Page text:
The Purpose of this experiment is for the students to learn how to use sodium borohydride to reduce benzil to its secondary alcohol product via reduction reaction. This two-step reaction reduces aldehydes by hydrides to primary alcohols, and ketones to secondary alcohols. In order for the reaction to occur and to better control the stereochemistry and yield of the product, the metal hydride nucleophile of the reducing agents such as LiH, LiAlH4, or NaBH4 must be carefully chosen. Being that LiAlH4 and NaBH4 will not react with isolated carbon-carbon double bonds nor the double bonds from aromatic rings; the chosen compound can be reduce selectively when the nucleophile only react with
The purpose of this experiment is to examine the reactivities of various alkyl halides under both SN2 and SN1 reaction conditions. The alkyl halides will be examined based on the substrate types and solvent the reaction takes place in.
Abstract: Using hypochlorous acid to convert secondary alcohol called cyclododecanol to the corresponding ketone which is cyclododecanone by oxidation.
Background: Catalysts are substances that increase the rate of a reaction by providing a different mechanism for the reaction to go through in order to lower the activation energy and are unchanged by the end of the reaction. Enzymes, a specific type of catalyst, are proteins that increase the rate of reaction by converting a substrate to a product in biological processes (Burns, 2002). Enzymes are never used up, but are consistently recycled in order to catalyze many reactions in a certain amount of time. Every enzyme has a specific shape due to the sequence of amino acids, which results in the ability of only a specific substrate to bind to it, whilst others are rejected.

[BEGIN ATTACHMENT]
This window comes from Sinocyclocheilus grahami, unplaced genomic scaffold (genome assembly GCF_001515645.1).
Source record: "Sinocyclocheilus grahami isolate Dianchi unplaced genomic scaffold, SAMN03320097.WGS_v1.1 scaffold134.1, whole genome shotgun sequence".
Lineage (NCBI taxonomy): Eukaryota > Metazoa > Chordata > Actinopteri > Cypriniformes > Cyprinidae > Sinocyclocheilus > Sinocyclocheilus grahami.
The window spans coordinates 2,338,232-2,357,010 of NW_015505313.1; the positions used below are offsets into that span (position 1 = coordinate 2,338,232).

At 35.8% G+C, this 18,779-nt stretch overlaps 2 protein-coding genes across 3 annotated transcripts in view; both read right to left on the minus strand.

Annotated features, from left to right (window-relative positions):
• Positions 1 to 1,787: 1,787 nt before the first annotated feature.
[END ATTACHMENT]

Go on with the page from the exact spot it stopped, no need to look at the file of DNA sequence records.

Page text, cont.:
The objective of this laboratory experiment is to study both SN1 and SN2 reactions. The first part of the lab focuses on synthesizing 1-bromobutane from 1-butanol by using an SN2 mechanism. The obtained product will then be analyzed using infrared spectroscopy and refractive index. The second part of the lab concentrates on how different factors influence the rate of SN1 reactions. The factors that will be examined are the leaving group, Br versus Cl-; the structure of the alkyl group, 3◦ versus 2◦; and the polarity of the solvent, 40 percent 2-propanol versus 60 percent 2-propanol.
In this preparative lab, an aldol (trans-p-anisalacetophenone) was produced from the reaction between p-anisaldehyde and acetophenone with the presence sodium hydroxide. The reaction also showed the importance of an enolate and the role it played in the mechanism. Sodium hydroxide acts as a catalyst in this experiment and is chosen because of its basic conditions and pH. The acetophenone carries an alpha hydrogen that has a pKa between 18 and 20. This alpha hydrogen is acidic because of its location near the carbonyl on acetophenone. When the sodium hydroxide is added, it deprotonates the hydrogen and creates an enolate ion. This deprotonation creates a nucleophilic carbon that can attack an electrophilic carbon (like a parent
The independent variable in this investigation is pH. Each individual enzyme has it’s own pH characteristic. This is because the hydrogen and ionic bonds between –NH2 and –COOH groups of the polypeptides that make up the enzyme, fix the exact arrangement of the active site of an enzyme. It is crucial to be aware of how even small changes in the